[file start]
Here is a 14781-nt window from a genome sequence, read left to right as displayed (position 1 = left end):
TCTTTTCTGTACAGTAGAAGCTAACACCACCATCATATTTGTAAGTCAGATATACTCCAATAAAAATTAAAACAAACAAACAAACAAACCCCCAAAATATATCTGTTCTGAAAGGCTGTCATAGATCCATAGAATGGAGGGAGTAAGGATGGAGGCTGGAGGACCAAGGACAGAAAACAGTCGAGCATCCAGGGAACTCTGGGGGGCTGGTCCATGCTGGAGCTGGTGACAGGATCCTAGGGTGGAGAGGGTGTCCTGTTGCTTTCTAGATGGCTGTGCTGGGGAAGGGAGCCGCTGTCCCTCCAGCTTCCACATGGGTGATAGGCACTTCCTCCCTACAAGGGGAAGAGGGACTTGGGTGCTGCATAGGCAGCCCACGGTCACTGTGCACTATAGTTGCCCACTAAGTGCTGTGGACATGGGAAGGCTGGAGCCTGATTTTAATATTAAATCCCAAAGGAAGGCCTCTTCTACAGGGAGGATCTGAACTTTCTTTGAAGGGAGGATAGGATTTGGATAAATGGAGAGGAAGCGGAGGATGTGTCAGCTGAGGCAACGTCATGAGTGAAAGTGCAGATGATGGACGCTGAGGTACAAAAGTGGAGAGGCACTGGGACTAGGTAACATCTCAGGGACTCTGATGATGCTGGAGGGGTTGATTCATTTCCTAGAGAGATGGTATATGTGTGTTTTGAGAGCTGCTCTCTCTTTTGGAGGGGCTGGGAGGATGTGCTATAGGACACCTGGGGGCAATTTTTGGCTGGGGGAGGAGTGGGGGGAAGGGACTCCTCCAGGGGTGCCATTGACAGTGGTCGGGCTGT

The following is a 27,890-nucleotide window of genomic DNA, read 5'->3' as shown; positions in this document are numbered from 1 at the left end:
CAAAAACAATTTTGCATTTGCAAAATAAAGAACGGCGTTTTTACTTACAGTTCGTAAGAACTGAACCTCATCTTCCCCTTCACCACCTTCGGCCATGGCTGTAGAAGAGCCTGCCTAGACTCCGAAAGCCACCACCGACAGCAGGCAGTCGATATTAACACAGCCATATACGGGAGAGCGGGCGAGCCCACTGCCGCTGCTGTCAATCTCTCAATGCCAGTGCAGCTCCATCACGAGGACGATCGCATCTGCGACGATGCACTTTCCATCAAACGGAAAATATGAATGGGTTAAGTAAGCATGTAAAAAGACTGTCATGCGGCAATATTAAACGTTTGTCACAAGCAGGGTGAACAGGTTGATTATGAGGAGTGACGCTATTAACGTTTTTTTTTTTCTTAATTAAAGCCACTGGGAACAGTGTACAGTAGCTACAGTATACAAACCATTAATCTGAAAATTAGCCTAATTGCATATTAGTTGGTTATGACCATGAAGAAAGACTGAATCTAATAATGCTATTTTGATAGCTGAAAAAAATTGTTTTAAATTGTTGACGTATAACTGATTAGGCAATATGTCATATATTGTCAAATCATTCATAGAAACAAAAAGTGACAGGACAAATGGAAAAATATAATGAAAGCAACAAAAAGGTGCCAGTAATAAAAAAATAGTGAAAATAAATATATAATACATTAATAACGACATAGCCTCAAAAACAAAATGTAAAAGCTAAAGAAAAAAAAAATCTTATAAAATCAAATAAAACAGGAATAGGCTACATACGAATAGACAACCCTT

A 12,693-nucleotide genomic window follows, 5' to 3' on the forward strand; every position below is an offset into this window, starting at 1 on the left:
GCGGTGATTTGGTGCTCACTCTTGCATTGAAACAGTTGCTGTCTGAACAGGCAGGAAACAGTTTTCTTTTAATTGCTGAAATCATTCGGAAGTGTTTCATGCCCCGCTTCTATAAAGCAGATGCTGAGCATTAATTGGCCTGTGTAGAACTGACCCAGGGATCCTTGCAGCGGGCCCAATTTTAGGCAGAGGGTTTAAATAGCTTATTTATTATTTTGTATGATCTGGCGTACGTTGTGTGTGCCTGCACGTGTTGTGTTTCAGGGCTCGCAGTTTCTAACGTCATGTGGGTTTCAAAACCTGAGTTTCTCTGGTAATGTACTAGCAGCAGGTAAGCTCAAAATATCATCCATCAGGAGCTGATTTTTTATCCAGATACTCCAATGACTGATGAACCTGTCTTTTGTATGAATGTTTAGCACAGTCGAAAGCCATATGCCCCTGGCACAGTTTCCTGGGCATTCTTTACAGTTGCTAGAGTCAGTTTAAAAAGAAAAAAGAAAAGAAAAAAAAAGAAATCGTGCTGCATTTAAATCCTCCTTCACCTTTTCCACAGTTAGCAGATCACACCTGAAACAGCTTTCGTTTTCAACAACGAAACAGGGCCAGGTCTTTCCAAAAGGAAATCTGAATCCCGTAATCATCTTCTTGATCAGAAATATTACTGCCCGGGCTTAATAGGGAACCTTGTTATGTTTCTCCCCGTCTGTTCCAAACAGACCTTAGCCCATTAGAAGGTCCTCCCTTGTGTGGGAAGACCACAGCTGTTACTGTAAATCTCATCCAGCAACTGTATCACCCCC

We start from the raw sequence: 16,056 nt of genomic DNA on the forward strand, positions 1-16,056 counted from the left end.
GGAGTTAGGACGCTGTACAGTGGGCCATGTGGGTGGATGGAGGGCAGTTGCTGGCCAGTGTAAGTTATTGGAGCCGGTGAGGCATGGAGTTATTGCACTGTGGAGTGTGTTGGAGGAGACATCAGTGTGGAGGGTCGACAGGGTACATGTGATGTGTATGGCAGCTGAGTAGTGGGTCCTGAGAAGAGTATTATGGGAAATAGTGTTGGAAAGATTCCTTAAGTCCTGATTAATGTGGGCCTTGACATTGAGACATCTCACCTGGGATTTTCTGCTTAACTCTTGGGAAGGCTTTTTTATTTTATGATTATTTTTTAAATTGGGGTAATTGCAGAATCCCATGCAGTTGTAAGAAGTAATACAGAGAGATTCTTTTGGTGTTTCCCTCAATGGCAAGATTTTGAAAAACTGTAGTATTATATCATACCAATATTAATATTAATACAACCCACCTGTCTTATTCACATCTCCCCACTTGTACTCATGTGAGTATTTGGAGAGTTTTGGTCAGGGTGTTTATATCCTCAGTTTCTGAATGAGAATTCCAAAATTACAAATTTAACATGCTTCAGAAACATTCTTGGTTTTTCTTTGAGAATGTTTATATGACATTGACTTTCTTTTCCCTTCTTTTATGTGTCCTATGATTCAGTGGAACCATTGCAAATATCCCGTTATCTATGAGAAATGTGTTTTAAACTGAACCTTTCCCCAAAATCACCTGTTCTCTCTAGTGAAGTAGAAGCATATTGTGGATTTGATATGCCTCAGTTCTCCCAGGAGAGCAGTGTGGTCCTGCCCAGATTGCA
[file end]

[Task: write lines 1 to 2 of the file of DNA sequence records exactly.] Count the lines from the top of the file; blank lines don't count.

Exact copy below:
Here is a 14781-nt window from a genome sequence, read left to right as displayed (position 1 = left end):
TCTTTTCTGTACAGTAGAAGCTAACACCACCATCATATTTGTAAGTCAGATATACTCCAATAAAAATTAAAACAAACAAACAAACAAACCCCCAAAATATATCTGTTCTGAAAGGCTGTCATAGATCCATAGAATGGAGGGAGTAAGGATGGAGGCTGGAGGACCAAGGACAGAAAACAGTCGAGCATCCAGGGAACTCTGGGGGGCTGGTCCATGCTGGAGCTGGTGACAGGATCCTAGGGTGGAGAGGGTGTCCTGTTGCTTTCTAGATGGCTGTGCTGGGGAAGGGAGCCGCTGTCCCTCCAGCTTCCACATGGGTGATAGGCACTTCCTCCCTACAAGGGGAAGAGGGACTTGGGTGCTGCATAGGCAGCCCACGGTCACTGTGCACTATAGTTGCCCACTAAGTGCTGTGGACATGGGAAGGCTGGAGCCTGATTTTAATATTAAATCCCAAAGGAAGGCCTCTTCTACAGGGAGGATCTGAACTTTCTTTGAAGGGAGGATAGGATTTGGATAAATGGAGAGGAAGCGGAGGATGTGTCAGCTGAGGCAACGTCATGAGTGAAAGTGCAGATGATGGACGCTGAGGTACAAAAGTGGAGAGGCACTGGGACTAGGTAACATCTCAGGGACTCTGATGATGCTGGAGGGGTTGATTCATTTCCTAGAGAGATGGTATATGTGTGTTTTGAGAGCTGCTCTCTCTTTTGGAGGGGCTGGGAGGATGTGCTATAGGACACCTGGGGGCAATTTTTGGCTGGGGGAGGAGTGGGGGGAAGGGACTCCTCCAGGGGTGCCATTGACAGTGGTCGGGCTGT